The Film Business

Indie Films End First Quarter on a High Note

The independent film segment of the domestic theatrical boxoffice started slowly but had a blockbuster March, ending the first quarter with $1.2 billion, 7 percent ahead of the same time last year. The total domestic box office for 2014 was $2.4 billion. March was especially busy, with a $508 million increase over February 2014. In addition, there was a wonderful variety of genres. The indies’ share of the boxoffice benefited from the new focus on faith-based films, represented by the release of Son of God and God’s Not Dead. The latter, with a budget of less than $1.0 million (according to TFE’s sources) and lacking the advantage of a massive following from a previous television series, earned an impressive $22.5 million in its first 11 days of release. Divergent, which earned $94.4 million thru March, is the first film of a yet another YA book franchise. Insurgent (Divergent Part II) is slated for release on March 20, 2015, and the book Allegiant will be made into two movies scheduled for March release dates in 2016 and 2017. Tyler Perry’s Single Mom’s Club and Wes Anderson’s The Grand Budapest Hotel earned $15.1 and $24.2 million from their target audiences. Why did I mention the directors in these cases? Directors with a unique voice sometimes can be considered their own film genre and have target audiences that go to a film in those crucial initial weekends. Then word-of-mouth (now known as Twitter and Facebook) brings in moviegoers in succeeding weeks. Altogether, the 62 indie films released in March totaled $181 million, or 36 percent of the month’s total indie grosses, including films released previously.

Photo by Kenneth Lu

A strong combination of new and “old” films made up the March total. Among holdovers from 2013, American Hustle and Lone Survivor were two of the top ten grossers of all films for March to-date, according to boxoffice.com. For the month of March, the 2014 indie film releases among the top ten grossers were Divergent, Mr Peabody and Sherman, Non-Stop, Son of God, Need for Speed and The Grand Budapest Hotel.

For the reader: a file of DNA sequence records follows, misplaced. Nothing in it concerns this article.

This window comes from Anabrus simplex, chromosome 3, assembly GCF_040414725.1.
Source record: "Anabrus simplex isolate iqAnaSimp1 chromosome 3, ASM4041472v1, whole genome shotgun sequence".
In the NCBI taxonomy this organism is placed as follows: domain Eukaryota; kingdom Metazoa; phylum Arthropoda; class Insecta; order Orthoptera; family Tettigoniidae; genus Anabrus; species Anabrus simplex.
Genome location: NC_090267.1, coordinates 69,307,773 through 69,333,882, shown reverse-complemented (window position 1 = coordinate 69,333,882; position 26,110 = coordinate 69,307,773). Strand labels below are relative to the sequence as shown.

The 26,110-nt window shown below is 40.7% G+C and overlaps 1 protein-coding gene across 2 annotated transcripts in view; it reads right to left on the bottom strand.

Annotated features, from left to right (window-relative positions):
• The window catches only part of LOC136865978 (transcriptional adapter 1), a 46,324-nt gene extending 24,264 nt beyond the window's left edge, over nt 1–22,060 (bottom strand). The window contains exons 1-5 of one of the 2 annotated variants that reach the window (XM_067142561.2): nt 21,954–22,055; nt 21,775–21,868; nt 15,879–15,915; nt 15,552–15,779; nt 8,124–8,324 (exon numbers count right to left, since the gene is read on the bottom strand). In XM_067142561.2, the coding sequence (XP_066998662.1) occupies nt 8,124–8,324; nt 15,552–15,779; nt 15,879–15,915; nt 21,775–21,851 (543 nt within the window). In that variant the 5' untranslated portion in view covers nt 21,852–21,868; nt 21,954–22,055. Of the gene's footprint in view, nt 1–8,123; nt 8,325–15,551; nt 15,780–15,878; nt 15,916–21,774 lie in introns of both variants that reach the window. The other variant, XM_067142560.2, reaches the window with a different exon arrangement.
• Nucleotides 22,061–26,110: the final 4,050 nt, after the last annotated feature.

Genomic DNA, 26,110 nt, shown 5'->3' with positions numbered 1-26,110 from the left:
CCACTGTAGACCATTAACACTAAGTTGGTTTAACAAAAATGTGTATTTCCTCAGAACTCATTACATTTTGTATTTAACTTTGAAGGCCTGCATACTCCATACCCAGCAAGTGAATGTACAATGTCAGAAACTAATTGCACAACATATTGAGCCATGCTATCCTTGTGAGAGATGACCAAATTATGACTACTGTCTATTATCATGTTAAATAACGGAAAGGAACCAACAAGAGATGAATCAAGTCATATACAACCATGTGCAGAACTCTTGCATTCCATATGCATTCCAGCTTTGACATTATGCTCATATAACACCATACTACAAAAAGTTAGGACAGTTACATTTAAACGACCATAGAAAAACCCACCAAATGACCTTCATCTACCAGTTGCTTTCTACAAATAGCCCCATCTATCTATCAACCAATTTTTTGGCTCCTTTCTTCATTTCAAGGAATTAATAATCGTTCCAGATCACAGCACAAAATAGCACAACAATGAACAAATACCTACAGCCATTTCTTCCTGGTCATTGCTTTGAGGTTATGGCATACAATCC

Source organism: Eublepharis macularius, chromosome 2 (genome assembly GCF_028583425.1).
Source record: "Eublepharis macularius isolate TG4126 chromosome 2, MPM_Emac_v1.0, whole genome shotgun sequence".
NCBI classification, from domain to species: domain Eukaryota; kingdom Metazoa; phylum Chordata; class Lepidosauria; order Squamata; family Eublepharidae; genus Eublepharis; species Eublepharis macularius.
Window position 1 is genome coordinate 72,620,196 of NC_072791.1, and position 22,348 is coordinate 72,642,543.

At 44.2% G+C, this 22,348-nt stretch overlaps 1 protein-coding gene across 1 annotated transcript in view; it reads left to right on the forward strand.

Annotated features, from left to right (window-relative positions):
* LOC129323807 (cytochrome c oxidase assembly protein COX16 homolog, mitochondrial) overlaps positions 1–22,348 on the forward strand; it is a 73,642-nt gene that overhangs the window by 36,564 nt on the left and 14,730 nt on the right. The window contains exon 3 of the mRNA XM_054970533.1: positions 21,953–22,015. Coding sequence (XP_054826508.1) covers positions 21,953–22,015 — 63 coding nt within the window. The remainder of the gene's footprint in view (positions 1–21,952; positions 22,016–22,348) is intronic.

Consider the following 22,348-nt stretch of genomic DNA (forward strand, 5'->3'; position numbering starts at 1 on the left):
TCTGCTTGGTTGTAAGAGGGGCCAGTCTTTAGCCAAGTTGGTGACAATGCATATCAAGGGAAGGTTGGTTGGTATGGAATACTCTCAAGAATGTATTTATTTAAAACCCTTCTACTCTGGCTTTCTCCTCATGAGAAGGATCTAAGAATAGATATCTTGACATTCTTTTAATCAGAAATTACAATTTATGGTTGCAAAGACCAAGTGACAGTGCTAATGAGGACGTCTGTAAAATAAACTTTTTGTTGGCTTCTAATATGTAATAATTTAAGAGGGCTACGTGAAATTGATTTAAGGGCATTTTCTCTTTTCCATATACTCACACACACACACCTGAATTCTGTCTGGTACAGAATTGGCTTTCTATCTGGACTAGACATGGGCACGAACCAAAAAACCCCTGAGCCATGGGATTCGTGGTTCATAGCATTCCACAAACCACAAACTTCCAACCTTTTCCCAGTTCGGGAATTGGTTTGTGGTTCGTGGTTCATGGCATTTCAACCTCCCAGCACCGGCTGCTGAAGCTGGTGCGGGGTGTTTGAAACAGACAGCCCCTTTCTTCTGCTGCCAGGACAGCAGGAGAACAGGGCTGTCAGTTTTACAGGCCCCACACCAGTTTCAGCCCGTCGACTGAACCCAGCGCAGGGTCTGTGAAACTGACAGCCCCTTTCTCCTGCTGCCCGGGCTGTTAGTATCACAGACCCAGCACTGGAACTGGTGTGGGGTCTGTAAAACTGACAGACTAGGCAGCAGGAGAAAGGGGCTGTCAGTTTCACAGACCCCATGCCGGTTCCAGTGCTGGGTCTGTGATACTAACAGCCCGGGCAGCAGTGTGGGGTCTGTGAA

The variety of independent films with different genres and small to large budgets points out the strength of what often is referred to in a group as “specialty” or “art house” films. We are long past the time when independent films were low-budget movies with hard to distribute, odd or “arty” plots made on a camcorder with the director’s best friends. For films released in 2014, 43 percent of the films had revenue under $5 million with many still in release. That does not mean they were all low-budget, however. For many, we may never know their budgets. As we all know, a film of any budget is still a risk. I will close this discussion with a very keen observation from Gary Sussman (quoted in moviefone.com blog, “Box Office: What’s Behind the Surprising Success of God’s Not Dead?” http://news.moviefone.com/2014/03/24/box-office-gods-not-dead ).

“It seems every time there’s a huge debut among a market perceived to be a small niche ― whether it’s Christian moviegoers or black audiences or Latinos or women ― the industry treats it as a fluke, a rare exception to the mainstream formula filmmaking and demographic marketing that the industry relies on. But what if the conventional wisdom is wrong? How many flukes do there have to be before they’re seen not as the exception but the rule?”

Excerpt from The Film Entrepreneur: A Newsletter for Independent Filmmakers and Investors (Vol. 21, No.3) by Louise Levison © Copyright March 2014 Business Strategies

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